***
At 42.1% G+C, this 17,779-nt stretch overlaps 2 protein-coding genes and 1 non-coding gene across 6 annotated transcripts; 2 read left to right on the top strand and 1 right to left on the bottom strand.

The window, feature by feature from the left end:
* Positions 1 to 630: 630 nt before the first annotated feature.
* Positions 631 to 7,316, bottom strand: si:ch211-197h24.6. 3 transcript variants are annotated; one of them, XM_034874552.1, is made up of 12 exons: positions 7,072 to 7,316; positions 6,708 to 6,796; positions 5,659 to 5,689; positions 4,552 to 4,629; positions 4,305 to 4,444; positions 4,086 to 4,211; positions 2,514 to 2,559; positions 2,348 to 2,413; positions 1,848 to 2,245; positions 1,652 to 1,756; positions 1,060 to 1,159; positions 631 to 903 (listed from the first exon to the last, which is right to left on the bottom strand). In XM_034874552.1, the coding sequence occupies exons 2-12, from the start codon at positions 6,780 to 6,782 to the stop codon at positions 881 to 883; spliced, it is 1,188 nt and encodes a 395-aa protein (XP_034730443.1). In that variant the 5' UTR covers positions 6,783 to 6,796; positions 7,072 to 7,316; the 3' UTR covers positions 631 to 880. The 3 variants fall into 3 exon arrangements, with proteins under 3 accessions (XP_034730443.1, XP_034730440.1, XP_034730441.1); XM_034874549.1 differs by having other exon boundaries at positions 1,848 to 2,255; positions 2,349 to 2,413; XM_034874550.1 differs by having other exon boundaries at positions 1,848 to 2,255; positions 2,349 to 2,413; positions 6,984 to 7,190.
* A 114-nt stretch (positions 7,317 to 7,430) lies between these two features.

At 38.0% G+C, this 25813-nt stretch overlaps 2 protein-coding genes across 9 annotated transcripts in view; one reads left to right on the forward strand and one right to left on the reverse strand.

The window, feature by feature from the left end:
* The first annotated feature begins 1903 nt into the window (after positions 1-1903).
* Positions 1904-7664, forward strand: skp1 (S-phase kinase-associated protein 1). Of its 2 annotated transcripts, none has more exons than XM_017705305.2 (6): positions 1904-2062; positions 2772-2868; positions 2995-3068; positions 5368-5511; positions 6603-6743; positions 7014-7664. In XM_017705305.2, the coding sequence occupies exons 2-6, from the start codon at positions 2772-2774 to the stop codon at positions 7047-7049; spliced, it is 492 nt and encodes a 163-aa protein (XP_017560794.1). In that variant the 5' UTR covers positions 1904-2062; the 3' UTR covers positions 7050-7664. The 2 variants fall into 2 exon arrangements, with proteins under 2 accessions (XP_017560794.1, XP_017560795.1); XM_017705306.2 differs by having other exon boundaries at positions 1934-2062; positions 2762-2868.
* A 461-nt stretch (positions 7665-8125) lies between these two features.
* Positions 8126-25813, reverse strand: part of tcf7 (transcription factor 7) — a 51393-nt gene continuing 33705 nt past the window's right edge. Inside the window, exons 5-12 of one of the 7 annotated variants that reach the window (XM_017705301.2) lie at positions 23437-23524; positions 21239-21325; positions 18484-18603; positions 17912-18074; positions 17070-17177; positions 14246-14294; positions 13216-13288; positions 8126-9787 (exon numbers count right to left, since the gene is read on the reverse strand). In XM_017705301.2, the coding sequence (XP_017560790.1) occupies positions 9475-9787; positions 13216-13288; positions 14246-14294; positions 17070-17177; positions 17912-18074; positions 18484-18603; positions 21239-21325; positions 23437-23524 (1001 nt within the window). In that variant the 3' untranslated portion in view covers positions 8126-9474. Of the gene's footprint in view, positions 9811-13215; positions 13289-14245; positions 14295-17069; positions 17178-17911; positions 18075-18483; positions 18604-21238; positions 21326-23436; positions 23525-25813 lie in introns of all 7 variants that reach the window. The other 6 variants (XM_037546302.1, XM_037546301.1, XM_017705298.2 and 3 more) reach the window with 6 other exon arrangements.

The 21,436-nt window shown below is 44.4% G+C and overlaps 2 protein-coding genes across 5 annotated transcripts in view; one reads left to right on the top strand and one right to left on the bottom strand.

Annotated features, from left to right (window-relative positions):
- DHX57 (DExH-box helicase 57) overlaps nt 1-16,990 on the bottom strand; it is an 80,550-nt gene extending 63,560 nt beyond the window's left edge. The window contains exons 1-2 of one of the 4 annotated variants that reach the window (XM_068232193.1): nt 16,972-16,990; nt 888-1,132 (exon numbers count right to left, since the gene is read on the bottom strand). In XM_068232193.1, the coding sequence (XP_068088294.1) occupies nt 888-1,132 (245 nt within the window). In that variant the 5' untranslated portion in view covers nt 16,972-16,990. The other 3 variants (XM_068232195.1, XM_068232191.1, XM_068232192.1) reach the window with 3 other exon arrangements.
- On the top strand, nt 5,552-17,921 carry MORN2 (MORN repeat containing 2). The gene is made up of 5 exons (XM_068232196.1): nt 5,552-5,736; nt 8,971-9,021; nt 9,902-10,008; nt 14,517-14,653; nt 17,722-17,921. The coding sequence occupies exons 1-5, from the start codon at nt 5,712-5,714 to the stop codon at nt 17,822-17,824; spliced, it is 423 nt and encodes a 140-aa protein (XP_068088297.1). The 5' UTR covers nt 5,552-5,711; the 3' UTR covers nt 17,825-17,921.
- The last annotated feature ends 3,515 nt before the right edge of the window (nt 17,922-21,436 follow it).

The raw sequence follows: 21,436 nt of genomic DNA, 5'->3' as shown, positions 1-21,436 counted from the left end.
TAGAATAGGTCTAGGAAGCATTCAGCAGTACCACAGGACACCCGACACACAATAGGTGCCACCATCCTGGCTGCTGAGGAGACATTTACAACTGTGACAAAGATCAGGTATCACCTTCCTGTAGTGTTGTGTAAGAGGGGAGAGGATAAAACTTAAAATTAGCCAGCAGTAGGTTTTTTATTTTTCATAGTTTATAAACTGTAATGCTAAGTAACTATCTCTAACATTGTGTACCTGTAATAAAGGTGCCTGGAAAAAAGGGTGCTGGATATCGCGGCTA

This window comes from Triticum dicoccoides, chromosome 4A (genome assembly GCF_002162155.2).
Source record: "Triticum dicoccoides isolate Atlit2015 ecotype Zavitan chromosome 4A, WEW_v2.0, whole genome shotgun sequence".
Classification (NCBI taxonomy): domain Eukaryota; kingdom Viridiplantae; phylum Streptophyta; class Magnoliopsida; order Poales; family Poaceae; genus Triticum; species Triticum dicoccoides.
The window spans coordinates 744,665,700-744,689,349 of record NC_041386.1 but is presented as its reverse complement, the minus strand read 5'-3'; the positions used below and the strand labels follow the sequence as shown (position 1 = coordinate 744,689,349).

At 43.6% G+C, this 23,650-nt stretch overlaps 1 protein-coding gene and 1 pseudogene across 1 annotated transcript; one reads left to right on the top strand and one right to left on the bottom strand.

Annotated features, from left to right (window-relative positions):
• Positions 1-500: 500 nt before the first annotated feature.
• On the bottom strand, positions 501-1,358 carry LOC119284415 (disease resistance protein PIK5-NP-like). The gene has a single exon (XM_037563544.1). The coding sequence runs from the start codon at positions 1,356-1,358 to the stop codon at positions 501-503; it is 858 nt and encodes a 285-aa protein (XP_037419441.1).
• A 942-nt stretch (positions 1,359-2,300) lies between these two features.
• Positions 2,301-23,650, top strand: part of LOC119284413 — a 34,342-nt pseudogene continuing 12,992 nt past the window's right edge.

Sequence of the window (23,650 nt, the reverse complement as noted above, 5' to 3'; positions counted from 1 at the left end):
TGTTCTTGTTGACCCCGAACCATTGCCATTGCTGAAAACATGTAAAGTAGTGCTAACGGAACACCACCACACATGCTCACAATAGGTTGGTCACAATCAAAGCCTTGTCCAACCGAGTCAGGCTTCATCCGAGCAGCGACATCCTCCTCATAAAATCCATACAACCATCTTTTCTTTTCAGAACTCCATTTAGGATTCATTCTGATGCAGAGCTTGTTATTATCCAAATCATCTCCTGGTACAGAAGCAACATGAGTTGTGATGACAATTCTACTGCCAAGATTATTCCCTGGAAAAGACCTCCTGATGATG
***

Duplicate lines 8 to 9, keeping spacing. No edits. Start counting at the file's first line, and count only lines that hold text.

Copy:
* The first annotated feature begins 1903 nt into the window (after positions 1-1903).
* Positions 1904-7664, forward strand: skp1 (S-phase kinase-associated protein 1). Of its 2 annotated transcripts, none has more exons than XM_017705305.2 (6): positions 1904-2062; positions 2772-2868; positions 2995-3068; positions 5368-5511; positions 6603-6743; positions 7014-7664. In XM_017705305.2, the coding sequence occupies exons 2-6, from the start codon at positions 2772-2774 to the stop codon at positions 7047-7049; spliced, it is 492 nt and encodes a 163-aa protein (XP_017560794.1). In that variant the 5' UTR covers positions 1904-2062; the 3' UTR covers positions 7050-7664. The 2 variants fall into 2 exon arrangements, with proteins under 2 accessions (XP_017560794.1, XP_017560795.1); XM_017705306.2 differs by having other exon boundaries at positions 1934-2062; positions 2762-2868.